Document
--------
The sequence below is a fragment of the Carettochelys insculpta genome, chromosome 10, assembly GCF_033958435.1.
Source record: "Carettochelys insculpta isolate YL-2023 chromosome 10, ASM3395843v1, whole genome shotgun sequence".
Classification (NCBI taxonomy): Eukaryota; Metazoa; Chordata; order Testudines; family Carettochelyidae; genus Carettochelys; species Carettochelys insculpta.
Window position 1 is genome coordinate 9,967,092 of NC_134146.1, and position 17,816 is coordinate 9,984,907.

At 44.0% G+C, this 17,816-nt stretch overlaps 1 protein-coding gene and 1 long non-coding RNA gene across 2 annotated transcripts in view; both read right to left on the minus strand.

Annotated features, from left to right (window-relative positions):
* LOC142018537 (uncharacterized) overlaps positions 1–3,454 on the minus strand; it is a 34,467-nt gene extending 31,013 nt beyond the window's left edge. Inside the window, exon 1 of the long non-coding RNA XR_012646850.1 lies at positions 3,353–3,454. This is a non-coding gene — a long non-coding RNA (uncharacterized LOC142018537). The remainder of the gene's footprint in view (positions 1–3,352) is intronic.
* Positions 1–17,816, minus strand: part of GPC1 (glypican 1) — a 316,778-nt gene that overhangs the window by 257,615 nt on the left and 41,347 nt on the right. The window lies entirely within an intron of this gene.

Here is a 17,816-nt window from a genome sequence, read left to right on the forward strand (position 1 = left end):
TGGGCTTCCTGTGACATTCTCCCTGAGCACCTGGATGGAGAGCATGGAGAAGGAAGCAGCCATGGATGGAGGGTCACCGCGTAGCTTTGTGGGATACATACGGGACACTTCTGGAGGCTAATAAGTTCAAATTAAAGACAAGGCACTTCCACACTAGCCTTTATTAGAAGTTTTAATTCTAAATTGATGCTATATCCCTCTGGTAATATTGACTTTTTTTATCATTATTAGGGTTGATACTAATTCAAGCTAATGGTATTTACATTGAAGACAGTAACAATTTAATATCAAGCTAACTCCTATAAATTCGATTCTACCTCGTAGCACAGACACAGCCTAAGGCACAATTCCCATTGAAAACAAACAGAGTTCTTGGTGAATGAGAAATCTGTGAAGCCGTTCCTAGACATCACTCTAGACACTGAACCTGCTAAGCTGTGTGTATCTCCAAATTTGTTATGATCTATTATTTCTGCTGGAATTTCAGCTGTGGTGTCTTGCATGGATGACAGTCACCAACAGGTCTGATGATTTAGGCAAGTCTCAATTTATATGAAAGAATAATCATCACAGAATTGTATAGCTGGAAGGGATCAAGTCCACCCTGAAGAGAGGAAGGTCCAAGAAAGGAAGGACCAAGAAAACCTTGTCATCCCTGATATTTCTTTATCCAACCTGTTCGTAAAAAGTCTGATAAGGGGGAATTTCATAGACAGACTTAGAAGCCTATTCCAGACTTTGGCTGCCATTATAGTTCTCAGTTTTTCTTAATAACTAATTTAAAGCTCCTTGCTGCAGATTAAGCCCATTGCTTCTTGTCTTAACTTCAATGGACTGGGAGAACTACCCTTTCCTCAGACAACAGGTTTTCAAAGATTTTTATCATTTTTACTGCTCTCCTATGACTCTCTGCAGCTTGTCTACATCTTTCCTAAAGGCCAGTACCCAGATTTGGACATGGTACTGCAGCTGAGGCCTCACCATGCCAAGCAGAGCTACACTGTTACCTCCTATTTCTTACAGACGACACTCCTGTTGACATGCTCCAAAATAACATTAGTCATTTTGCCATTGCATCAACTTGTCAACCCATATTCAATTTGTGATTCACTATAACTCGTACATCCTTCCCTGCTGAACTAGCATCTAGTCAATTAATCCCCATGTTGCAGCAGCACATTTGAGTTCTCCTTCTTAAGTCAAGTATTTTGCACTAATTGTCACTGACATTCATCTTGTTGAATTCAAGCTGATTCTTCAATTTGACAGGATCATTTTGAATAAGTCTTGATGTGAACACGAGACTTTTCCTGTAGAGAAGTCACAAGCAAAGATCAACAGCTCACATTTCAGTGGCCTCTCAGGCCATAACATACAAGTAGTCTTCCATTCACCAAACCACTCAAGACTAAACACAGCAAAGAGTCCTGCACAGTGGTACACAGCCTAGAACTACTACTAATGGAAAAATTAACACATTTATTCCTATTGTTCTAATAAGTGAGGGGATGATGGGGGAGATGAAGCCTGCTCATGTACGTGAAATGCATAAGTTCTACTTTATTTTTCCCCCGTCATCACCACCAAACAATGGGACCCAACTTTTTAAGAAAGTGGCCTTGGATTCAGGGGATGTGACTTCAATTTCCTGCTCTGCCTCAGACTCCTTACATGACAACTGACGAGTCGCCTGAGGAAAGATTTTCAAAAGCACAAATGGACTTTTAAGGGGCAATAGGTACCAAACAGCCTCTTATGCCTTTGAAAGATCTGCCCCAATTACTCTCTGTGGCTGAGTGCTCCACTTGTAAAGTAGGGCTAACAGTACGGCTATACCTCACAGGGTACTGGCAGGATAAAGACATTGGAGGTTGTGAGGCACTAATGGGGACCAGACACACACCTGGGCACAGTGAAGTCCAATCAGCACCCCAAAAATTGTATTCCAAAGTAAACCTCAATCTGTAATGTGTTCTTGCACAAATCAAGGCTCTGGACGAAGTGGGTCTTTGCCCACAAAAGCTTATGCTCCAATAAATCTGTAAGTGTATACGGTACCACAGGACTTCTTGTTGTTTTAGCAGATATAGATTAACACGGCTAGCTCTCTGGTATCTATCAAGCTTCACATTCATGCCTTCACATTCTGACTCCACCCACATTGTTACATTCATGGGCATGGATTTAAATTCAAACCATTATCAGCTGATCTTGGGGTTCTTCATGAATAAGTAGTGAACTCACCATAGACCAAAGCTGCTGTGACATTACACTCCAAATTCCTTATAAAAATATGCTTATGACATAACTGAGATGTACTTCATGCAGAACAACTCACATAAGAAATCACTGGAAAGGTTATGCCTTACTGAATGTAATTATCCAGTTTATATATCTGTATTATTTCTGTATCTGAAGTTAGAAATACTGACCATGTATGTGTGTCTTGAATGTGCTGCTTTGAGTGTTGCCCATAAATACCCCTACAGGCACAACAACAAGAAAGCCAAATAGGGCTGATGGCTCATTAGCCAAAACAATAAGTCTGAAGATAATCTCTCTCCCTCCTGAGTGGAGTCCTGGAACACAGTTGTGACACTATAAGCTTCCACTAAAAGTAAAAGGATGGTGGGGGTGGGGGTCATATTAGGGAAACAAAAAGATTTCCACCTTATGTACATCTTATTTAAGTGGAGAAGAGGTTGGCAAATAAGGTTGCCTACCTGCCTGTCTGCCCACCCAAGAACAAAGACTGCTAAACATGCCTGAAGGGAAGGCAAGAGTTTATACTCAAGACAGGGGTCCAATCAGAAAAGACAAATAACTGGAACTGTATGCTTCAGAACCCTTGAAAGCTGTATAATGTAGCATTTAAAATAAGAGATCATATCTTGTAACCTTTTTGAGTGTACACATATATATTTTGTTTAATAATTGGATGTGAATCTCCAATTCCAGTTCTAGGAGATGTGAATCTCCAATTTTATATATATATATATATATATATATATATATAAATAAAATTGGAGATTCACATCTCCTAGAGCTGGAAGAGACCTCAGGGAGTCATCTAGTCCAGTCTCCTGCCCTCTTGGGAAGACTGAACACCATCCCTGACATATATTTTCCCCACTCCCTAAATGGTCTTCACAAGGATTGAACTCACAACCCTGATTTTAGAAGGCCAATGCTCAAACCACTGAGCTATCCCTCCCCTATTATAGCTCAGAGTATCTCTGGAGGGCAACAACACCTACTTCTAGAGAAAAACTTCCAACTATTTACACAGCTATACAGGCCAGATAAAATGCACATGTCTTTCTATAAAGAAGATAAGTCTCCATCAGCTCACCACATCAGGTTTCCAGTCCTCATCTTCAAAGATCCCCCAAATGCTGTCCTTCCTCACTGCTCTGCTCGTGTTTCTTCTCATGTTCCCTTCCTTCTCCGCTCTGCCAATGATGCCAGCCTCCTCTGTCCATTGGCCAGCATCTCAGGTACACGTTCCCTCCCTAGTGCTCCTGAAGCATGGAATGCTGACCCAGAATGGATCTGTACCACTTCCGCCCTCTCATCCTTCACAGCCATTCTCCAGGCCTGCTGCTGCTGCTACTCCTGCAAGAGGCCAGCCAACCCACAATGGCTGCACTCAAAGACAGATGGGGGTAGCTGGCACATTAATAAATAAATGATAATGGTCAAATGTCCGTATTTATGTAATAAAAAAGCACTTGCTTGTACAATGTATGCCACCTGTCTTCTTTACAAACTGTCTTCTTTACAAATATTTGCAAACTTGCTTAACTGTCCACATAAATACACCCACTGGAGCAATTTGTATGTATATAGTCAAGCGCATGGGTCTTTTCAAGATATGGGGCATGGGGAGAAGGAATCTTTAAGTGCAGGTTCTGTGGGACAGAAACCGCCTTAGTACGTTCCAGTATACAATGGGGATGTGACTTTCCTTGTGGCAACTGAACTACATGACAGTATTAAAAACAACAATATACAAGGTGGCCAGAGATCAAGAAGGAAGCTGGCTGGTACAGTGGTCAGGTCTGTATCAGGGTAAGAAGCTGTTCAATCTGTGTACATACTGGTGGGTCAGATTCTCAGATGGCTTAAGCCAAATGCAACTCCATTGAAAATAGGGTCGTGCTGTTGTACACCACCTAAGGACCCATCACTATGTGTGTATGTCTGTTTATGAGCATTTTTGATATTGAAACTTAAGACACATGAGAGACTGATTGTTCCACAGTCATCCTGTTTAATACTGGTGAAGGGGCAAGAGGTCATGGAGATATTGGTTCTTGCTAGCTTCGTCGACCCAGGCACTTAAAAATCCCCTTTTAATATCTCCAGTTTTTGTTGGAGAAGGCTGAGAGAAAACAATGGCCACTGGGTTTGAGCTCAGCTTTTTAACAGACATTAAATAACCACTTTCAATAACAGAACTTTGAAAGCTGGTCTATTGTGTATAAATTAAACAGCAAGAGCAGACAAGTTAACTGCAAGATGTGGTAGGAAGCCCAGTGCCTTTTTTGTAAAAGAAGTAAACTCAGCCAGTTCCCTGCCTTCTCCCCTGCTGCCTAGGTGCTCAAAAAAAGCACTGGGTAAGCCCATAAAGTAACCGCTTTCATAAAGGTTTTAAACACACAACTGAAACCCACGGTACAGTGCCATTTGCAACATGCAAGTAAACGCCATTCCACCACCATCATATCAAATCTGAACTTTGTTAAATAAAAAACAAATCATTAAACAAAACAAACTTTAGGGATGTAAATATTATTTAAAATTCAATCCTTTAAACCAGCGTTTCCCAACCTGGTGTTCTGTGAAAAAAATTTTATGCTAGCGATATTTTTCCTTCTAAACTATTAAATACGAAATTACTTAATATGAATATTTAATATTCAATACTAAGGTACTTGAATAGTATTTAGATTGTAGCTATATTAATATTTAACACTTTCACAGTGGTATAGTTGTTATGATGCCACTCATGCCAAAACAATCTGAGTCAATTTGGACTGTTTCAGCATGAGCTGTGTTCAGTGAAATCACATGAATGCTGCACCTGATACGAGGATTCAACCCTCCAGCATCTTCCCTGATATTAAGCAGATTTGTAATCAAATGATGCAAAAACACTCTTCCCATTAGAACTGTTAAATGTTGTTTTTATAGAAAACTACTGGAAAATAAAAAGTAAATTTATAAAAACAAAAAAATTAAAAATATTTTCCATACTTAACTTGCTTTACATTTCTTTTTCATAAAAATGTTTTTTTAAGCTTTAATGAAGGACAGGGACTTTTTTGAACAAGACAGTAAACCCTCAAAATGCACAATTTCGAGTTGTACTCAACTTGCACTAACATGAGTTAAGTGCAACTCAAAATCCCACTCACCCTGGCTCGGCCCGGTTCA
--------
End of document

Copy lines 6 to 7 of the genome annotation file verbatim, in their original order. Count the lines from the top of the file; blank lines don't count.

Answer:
Annotated features, from left to right (window-relative positions):
* LOC142018537 (uncharacterized) overlaps positions 1–3,454 on the minus strand; it is a 34,467-nt gene extending 31,013 nt beyond the window's left edge. Inside the window, exon 1 of the long non-coding RNA XR_012646850.1 lies at positions 3,353–3,454. This is a non-coding gene — a long non-coding RNA (uncharacterized LOC142018537). The remainder of the gene's footprint in view (positions 1–3,352) is intronic.